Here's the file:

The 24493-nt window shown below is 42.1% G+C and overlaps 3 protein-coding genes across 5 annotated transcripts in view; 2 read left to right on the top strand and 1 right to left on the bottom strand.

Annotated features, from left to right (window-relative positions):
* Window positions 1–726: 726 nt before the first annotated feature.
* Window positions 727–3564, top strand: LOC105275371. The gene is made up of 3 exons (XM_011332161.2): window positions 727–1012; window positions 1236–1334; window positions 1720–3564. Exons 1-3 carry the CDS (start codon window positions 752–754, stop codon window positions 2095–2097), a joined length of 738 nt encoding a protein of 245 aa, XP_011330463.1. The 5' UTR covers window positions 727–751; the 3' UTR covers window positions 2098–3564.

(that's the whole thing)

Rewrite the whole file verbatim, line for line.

The 24493-nt window shown below is 42.1% G+C and overlaps 3 protein-coding genes across 5 annotated transcripts in view; 2 read left to right on the top strand and 1 right to left on the bottom strand.

Annotated features, from left to right (window-relative positions):
* Window positions 1–726: 726 nt before the first annotated feature.
* Window positions 727–3564, top strand: LOC105275371. The gene is made up of 3 exons (XM_011332161.2): window positions 727–1012; window positions 1236–1334; window positions 1720–3564. Exons 1-3 carry the CDS (start codon window positions 752–754, stop codon window positions 2095–2097), a joined length of 738 nt encoding a protein of 245 aa, XP_011330463.1. The 5' UTR covers window positions 727–751; the 3' UTR covers window positions 2098–3564.